The Right Church?

(The first part of this page was written by a friend who gave me permission to use it.)

I read an article the other day about the right church. It had graphs, pictures, and free timelines you could download. It did a great job of boiling the search for the right church down; just look for the specific sign in front of that specific building. But that seemed a bit misleading.

If you want to know if a group of people are Christians and a part of the right church, watch how they love the unlovable, the broken, the poor, the oppressed, and the lonely. See how they welcome the messed up and beat down. Watch how they listen to and honor those who have different stories. Observe whether they love their enemies. And then go ask the poor, lonely, oppressed, and downtrodden in their communities how well they’re loved by the right church.

I wish it could be as easy as finding the right sign but it’s not about a sign. It’s about a Savior. Find the people who know what it means to follow Jesus and aren’t afraid to live out his love.”

Powerful words, no? The people who make up a congregation are more important than any program, any songbook, any doctrine, any building, any sermon series, or any class. They are the children of God. We are the children of God. A visitor who walks in today will learn about Cherry Hill not from our classes, songs, or prayers. But from the people inside. The people who form the backbone of Christ’s bride. The people who (hopefully) welcome him or her with open arms and a loving heart.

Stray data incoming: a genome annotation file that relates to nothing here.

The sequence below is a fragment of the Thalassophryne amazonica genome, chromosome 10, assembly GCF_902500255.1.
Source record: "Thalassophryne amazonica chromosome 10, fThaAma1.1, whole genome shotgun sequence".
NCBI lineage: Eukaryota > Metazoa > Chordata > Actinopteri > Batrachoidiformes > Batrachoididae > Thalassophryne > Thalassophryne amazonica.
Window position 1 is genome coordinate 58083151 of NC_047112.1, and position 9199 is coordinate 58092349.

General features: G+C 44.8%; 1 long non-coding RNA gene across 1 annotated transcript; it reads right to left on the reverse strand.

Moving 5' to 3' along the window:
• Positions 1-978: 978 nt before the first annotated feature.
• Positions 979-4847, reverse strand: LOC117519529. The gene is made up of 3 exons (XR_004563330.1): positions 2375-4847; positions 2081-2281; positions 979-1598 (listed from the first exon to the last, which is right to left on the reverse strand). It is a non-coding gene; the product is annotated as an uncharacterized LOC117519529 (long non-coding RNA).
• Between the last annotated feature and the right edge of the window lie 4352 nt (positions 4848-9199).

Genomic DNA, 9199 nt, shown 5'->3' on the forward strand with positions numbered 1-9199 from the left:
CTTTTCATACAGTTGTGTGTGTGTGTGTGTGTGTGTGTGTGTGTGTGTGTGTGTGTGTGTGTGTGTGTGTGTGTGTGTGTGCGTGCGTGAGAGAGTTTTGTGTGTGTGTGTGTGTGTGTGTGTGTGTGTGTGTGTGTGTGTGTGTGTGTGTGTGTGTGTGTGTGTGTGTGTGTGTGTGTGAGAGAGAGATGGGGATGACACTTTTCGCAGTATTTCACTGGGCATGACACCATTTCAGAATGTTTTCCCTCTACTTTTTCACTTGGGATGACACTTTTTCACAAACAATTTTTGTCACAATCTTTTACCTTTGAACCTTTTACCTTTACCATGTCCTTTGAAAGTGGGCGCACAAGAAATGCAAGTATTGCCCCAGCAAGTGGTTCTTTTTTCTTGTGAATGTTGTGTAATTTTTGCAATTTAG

It bears repeating that when I attended church for the very first time, the people showed genuine care for me I hadn’t experienced in a long time. I don’t remember too much about the service itself (though I do recall a high school student preached that day, which I found interesting), but I do remember walking out to my car after church with a glow. That warm feeling served as the catalyst for a desire to know more and more about a man from Nazareth named Jesus.

Was that congregation a perfect one? No. And that’s the point. To be the “right church,” perfection is not a requirement. A desire to follow Jesus is. A yearning for discipleship is. And the power of love most certainly is.

In Christ Alone,


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